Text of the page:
If the folk tales are true and the witch-tree exists, the inhabitant might be a witch or something even worse, a malignant spirit or monstrous creature.

Fort Venarium[]

There is little left now of the Aquilonian settlement once called Fort Venarium, built on the site of a Cimmerian village called Drumanagh, a place all-but expunged. This onetime small but thriving village near the border between Cimmeria and Aquilonia’s Bossonian Marches enjoyed a relative peace with the Gundermen and Bossonians that came to trade. This came to an end when King Vilerus forced the Gundermen to establish a garrison fort there, seizing Cimmerian property, ousting the people, and divvying up the land for Aquilonian landowners. The Cimmerians were ousted, many of their number killed to serve as examples for the price of resistance.

It is said that Cimmerians can disagree over just about anything, but this incident was enough to bring them together. Word spread between the clans, across the whole of Cimmeria, and the entire country was united in anger at the incursion. Warriors came from all over, drawn to Venarium for the sole unifying force in the Cimmerian temperament: hatred of outsiders. Howling mobs of Cimmerian clan warriors and youths besieged the fort, climbing its walls in the dark of night and killing anyone inside who was not Cimmerian: whether able-bodied defender or stripling child pulled from a mother’s breast.

Though Cimmerians usually refrain from violence against children or those who do not fight, in the case of Venarium there was no mercy. They ran amok within the fort’s walls, setting fire to the log-houses and leaving the corpses where they lay. The only spoils the Cimmerians took from that raid were weapons, armor, and valuable iron tools: the rest they left with the dead, soon to be claimed by the fires the Cimmerians set.

Now there is little left standing, save for the occasional rock wall and burnt wall-posts, darkened skeletons of log- houses. Scavengers have long since claimed the bones of those slain, and anything of value disappeared in the raid or shortly thereafter. Cimmerians avoid the place, claiming it is haunted, accursed at the very least.

History and politics[]

Cimmeria is a country where colonists from Atlantis survived the Cataclysm. Devolving in little more than ape-men, eventually they re-evolved into the people known as Cimmerians, through fighting against their old enemies, the Picts, and the Nordheimir to the north. Cimmeria remained immune and unaccessible to the advances of the Hyborian civilization.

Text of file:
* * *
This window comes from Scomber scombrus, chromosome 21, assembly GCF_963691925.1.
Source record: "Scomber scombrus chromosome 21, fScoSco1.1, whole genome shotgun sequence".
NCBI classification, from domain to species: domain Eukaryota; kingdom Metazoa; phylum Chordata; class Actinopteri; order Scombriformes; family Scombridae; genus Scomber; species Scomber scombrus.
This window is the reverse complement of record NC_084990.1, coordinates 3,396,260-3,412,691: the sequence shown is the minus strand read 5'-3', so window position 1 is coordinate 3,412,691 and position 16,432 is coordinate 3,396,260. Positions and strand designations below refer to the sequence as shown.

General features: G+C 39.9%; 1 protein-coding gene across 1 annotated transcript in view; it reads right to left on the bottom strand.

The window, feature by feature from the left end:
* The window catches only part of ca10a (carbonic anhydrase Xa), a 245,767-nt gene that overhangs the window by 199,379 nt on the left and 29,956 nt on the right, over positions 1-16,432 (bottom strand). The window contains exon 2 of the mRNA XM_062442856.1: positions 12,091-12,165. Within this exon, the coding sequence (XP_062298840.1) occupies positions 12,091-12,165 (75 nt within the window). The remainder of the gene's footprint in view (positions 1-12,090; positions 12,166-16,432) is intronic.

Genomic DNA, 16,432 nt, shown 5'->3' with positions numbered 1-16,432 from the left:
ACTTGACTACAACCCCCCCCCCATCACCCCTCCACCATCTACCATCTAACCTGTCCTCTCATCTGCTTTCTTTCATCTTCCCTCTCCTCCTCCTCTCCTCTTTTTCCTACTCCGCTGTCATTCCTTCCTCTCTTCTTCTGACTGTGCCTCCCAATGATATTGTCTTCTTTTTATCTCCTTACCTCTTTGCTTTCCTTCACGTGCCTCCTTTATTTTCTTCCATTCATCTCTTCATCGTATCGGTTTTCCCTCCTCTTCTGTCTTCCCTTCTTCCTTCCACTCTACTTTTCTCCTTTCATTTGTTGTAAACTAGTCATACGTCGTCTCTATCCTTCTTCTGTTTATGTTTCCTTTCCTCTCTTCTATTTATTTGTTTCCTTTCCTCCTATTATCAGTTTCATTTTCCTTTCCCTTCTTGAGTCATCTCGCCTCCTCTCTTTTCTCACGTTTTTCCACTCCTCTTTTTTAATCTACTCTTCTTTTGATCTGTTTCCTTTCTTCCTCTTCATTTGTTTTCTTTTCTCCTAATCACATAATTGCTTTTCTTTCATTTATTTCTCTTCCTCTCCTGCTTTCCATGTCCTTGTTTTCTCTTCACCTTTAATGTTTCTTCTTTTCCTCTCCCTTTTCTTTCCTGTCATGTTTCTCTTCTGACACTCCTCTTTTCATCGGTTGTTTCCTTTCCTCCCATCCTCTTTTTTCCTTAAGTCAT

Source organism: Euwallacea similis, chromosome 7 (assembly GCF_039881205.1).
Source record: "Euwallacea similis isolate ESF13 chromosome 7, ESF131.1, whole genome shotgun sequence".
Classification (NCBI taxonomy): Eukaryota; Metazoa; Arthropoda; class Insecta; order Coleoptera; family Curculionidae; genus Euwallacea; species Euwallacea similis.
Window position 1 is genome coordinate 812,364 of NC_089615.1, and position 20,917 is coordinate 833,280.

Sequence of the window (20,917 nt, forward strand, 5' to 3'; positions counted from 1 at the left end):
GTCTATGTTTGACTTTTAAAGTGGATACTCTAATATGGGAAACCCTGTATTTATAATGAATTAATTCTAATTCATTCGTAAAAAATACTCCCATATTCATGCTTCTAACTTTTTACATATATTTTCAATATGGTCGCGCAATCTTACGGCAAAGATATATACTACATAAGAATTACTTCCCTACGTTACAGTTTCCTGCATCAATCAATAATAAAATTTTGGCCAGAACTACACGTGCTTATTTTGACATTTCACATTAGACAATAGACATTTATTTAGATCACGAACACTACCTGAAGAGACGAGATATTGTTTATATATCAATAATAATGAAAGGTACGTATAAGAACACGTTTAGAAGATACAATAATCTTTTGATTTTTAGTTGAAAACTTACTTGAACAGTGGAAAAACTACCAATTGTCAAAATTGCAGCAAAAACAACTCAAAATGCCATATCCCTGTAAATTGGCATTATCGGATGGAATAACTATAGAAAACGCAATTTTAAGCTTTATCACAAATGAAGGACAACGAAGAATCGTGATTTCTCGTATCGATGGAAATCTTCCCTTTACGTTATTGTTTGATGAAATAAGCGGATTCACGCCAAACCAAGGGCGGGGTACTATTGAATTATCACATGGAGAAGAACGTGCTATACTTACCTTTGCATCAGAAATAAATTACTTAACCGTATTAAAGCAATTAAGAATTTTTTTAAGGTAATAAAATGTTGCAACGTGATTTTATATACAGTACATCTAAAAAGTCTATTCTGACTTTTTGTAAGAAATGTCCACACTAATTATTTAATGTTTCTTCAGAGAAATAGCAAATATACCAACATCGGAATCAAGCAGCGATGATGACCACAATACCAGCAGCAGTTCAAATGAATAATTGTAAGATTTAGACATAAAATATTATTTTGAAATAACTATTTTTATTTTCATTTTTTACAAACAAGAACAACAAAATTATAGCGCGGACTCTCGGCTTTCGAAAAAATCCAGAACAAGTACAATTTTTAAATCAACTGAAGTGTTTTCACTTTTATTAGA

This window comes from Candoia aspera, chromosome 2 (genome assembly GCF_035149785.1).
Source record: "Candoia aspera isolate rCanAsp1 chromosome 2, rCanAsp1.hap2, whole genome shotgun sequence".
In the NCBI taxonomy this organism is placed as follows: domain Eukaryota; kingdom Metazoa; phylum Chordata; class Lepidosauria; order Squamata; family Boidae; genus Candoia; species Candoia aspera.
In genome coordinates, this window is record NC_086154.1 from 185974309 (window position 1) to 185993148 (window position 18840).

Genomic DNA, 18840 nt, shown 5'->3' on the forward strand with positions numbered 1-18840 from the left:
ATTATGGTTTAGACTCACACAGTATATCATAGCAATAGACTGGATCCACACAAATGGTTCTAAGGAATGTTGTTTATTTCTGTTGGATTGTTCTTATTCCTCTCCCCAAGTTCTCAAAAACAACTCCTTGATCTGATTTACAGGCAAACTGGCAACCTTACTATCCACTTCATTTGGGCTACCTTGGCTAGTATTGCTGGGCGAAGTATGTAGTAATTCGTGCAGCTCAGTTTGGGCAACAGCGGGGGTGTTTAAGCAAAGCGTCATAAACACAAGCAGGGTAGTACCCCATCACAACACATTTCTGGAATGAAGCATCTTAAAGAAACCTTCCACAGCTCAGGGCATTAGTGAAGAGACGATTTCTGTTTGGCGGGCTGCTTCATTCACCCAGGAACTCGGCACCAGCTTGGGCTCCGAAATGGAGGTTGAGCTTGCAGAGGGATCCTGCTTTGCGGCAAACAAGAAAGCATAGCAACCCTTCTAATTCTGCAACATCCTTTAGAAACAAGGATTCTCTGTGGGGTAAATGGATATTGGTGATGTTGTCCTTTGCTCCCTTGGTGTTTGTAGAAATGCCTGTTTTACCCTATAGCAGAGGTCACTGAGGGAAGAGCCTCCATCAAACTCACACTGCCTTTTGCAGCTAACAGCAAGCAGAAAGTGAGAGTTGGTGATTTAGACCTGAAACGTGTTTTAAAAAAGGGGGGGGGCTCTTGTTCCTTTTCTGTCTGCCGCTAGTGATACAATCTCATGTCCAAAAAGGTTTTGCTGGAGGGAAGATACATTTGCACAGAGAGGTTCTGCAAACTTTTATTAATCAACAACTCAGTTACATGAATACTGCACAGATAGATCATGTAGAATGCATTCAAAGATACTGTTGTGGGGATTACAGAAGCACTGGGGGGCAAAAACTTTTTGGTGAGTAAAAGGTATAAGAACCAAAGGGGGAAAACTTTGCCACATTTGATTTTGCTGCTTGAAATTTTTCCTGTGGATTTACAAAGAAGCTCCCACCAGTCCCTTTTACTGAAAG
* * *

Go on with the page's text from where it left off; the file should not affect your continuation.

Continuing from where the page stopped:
Cimmerians also fought against the Bossonian Marches and even fought their way to Aquilonia for plundering raids. Once, an Aquilonian army was routed from Cimmeria, one of the few humiliating defeats of the almighty empire. The Aquilonian kings toyed with the idea of putting Picts and Cimmerians against each other and let both barbarian peoples destroy each other.

While Aquilonia was being invaded by the Picts and their vassals were deserting them, the Cimmerians found the opportunity and came from their hills, looting the cities and devastating the lands, completing the ruin, before returning with the plunder to their land.

Shortly after the fall of Aquilonia, Hyrkanians invaded from the east and north. A united force of riders swept into the Cimmerian hills, where their horses were less effective. The Cimmerians turned on them, and after a whole day of bloody fighting, the Hyrkanian hosts retreated to escape complete annihilation. Cimmeria remained unconquered both by the Pictish and the Hyrkanian empire that dominated the former Hyborean world. Only the restless Nordic tribes warred continually with the Cimmerians.

When the glacier age came, the Cimmerians fled before the Nordic onrush.

Cimmeria was afterwards covered by the waves in another cataclysm. Its mountains became the British Isles.

Stories set in Cimmeria[]

References[]

  1. Cimmeria (poem)